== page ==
Rankin draws a portrait of a man who is fumbling through life and his job. The story is more about how he can continue to function day after day without breaking down than about his abilities as a policeman and how he solves the murders. It is disconcerting and defies expectations, while at the same time somewhat disappointing. The prose is strong if not elegant, but I found it a slow read, which is unusual in a mystery.

Rankin’s first book was a good enough read for me to try his second, but not enough to rave about it.

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Sorcerer’s Heir Excerpt

She screamed. Every cell of her body burned, as if he’d poured a vat of hot oil over her. She blacked out for a second but the need to protect Hugh made her push back the dark. The pain was excruciating –her insides were boiling. With another cry, she collapsed on the ground. She could hear Ramsay’s footsteps getting closer. Desperate, she raised her hands, visualized a dust devil, and muttered, “Air. Push at my enemy. Earth. Rise and blind him.” She hit her hand with her fist then flung it open toward Ramsay.

A whirlwind rose between them. She heard him yell and watched the dust devil she’d imagined—about three feet wide and eight feet high—advance on him. It was almost opaque from the debris it had picked up. He threw his hands up to protect his eyes and backed away.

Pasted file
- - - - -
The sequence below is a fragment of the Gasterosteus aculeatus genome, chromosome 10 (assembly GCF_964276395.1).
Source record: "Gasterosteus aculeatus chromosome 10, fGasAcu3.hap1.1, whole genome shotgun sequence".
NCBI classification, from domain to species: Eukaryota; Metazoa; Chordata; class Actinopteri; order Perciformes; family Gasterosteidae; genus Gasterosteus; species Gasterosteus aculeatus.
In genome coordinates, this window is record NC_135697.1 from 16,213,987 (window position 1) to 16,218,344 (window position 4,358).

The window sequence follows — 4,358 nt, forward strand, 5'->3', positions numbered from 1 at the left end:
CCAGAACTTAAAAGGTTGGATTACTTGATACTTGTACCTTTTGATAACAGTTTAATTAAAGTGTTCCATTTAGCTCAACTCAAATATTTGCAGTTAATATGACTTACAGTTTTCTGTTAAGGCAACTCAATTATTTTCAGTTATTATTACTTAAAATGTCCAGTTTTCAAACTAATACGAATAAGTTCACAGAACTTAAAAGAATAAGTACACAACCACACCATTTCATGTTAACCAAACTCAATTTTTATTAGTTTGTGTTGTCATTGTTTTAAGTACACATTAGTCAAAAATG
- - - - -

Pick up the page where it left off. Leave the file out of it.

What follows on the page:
Her body still burned. The dust wouldn’t hold Ramsay very long. She crawled as fast as she could to Hugh, who was still out. She couldn’t see tell if he was breathing.

Behind her, silence fell. It gave her a bad feeling. As quickly as she could she grabbed Hugh under the arms, then pulled and dragged him toward the front porch, head bowed with the effort. She wasn’t sure how she was going to make it up the stairs—he was heavy and she was in serious pain.

“Cute,” Ramsay said. He began advancing again.

At the last minute, she remembered her personal shield and raised it. Another blast slammed into her, cutting her air, but this time it didn’t hurt. Good thing, she thought, because a second dose of Ramsay’s boiling oil treatment would have finished her. She kept dragging Hugh, trying to keep her shield up at the same time. Added to the pain, her muscles had begun to shake. She was close to collapse.

“I want you gone,” she said through clenched teeth.

Ramsay chuckled. He walked a step closer. “Sorry, little girl. Your trick won’t work on me twice.”

He threw his hand up and power slammed into her shield again. Her brain was sluggish with fatigue; her eyes were becoming blurry.